San Francisco Municipal Railway (1940s)
Built 1948 • Operational • Tribute livery
This car is painted in tribute to the ‘Magic Carpets’, as Muni’s first five modern-design streetcars were known.
When the PCC streetcar debuted in 1936, some cities lined up quickly to buy them, but in San Francisco, the privately-owned Market Street Railway Co. couldn’t afford further capital investments, while the Municipal Railway was prohibited by the City Charter from paying patent royalties covering several PCC features.
Muni’s solution was to have these five streetcars custom built without the patented items. The double-end ‘Magic Carpets,’ numbered from 1001 to 1005, arrived in 1939, wearing this blue & gold livery. They made every other San Francisco streetcar look old-fashioned with their sleek appearance, which even included wheel covers that made the cars look like they were hovering, rather than rolling, along the street - hence the nickname.
While the five cars looked identical, they featured a mix of trucks and controls, perhaps to evaluate options for future purchases. As it turned out, of course, World War II precluded any thought of buying more for the duration.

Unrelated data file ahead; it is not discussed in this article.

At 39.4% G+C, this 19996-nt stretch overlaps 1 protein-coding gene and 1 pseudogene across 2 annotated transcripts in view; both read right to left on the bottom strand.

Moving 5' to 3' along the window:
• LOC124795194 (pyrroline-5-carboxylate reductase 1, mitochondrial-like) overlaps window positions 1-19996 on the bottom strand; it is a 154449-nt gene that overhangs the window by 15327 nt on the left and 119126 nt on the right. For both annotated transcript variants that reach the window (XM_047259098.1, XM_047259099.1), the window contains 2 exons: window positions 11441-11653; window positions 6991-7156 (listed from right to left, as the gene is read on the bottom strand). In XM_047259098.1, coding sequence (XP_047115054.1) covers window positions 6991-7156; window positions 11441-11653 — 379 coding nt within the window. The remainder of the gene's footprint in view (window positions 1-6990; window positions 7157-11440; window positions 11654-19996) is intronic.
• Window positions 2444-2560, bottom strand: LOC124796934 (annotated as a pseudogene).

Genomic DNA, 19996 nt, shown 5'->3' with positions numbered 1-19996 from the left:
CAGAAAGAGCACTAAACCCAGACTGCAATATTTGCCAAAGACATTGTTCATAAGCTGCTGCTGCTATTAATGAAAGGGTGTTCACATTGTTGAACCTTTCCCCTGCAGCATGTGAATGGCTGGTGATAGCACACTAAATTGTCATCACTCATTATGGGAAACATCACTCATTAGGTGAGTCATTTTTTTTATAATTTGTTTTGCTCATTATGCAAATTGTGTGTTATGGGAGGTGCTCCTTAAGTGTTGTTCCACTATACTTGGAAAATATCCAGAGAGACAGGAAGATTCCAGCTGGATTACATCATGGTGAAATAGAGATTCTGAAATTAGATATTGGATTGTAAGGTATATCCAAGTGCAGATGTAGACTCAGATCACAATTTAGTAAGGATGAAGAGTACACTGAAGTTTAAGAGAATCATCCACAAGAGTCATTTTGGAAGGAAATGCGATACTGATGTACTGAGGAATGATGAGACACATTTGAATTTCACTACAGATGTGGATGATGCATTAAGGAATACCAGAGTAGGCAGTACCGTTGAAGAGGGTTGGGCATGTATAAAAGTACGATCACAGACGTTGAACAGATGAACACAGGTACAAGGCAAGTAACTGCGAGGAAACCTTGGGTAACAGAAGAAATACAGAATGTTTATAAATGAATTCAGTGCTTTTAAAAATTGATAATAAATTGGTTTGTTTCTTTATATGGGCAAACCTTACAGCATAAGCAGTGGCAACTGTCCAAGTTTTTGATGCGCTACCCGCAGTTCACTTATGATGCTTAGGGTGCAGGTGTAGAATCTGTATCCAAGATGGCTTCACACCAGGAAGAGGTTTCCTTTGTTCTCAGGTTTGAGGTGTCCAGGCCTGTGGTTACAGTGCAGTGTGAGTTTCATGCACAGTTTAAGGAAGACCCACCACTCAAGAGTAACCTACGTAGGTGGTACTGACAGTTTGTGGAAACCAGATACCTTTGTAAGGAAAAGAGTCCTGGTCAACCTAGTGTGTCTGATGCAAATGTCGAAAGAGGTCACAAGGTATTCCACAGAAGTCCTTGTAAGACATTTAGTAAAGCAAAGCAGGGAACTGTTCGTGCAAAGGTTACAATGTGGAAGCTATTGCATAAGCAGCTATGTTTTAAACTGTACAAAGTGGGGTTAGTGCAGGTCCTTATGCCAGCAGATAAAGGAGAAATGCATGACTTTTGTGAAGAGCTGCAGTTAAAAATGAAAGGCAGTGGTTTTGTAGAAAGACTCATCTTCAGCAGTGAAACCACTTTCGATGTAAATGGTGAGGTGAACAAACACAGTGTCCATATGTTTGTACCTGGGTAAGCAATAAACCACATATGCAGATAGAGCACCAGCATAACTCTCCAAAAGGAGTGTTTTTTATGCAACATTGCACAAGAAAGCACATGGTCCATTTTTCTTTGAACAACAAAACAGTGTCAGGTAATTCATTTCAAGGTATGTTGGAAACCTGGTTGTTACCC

By the time Muni had funding for more new streetcars, St. Louis Car Company, which built the ‘Magic Carpets,’ had revamped its PCC design, and, importantly, the city had repealed the regulation that precluded patent payments. Thus, its next purchase, in 1948, while also double-ended and similar in appearance, were true PCCs.
By this time, Muni had moved on to a new green and cream livery (modeled on Nos. 1006 and 1008). All ten of the 1948 cars were delivered in the new livery, but when No. 1010 was restored in the early 1990s, it was painted in the handsome blue and gold livery to honor Muni’s first modern, magical streetcars.
All five of the original ‘Magic Carpets’ were retired by 1959, and only one survives. No. 1003 still carries passengers today at the Western Railway Museum at Rio Vista Junction in Solano County.
As for No. 1010 itself, it served Muni’s J, K, L, M, and N lines from 1948 to 1982, and was then retired and stored before being fully restored for the opening of the F-line in 1995.